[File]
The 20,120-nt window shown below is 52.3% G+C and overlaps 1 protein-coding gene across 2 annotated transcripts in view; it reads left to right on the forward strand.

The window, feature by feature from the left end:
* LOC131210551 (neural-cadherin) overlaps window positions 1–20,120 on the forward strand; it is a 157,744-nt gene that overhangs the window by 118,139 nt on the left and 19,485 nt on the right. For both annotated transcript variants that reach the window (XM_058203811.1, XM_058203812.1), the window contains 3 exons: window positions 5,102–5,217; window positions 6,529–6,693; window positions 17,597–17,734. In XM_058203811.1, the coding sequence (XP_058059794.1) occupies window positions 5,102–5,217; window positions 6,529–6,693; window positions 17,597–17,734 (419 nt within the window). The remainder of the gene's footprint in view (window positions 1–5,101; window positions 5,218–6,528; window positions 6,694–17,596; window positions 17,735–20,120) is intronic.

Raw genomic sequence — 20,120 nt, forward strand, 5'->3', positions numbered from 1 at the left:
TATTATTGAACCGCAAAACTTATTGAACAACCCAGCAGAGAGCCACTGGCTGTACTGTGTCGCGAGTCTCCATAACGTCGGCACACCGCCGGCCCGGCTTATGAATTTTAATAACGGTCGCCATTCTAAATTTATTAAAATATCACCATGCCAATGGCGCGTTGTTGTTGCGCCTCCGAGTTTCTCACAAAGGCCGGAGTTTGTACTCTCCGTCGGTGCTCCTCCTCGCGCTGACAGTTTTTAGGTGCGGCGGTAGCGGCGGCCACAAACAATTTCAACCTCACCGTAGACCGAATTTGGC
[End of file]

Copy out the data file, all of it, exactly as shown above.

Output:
The 20,120-nt window shown below is 52.3% G+C and overlaps 1 protein-coding gene across 2 annotated transcripts in view; it reads left to right on the forward strand.

The window, feature by feature from the left end:
* LOC131210551 (neural-cadherin) overlaps window positions 1–20,120 on the forward strand; it is a 157,744-nt gene that overhangs the window by 118,139 nt on the left and 19,485 nt on the right. For both annotated transcript variants that reach the window (XM_058203811.1, XM_058203812.1), the window contains 3 exons: window positions 5,102–5,217; window positions 6,529–6,693; window positions 17,597–17,734. In XM_058203811.1, the coding sequence (XP_058059794.1) occupies window positions 5,102–5,217; window positions 6,529–6,693; window positions 17,597–17,734 (419 nt within the window). The remainder of the gene's footprint in view (window positions 1–5,101; window positions 5,218–6,528; window positions 6,694–17,596; window positions 17,735–20,120) is intronic.

Raw genomic sequence — 20,120 nt, forward strand, 5'->3', positions numbered from 1 at the left:
TATTATTGAACCGCAAAACTTATTGAACAACCCAGCAGAGAGCCACTGGCTGTACTGTGTCGCGAGTCTCCATAACGTCGGCACACCGCCGGCCCGGCTTATGAATTTTAATAACGGTCGCCATTCTAAATTTATTAAAATATCACCATGCCAATGGCGCGTTGTTGTTGCGCCTCCGAGTTTCTCACAAAGGCCGGAGTTTGTACTCTCCGTCGGTGCTCCTCCTCGCGCTGACAGTTTTTAGGTGCGGCGGTAGCGGCGGCCACAAACAATTTCAACCTCACCGTAGACCGAATTTGGC